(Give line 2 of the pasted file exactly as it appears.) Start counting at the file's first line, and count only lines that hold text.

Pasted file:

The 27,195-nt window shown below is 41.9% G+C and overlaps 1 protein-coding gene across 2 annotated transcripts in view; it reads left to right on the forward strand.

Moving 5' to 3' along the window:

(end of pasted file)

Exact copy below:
Moving 5' to 3' along the window: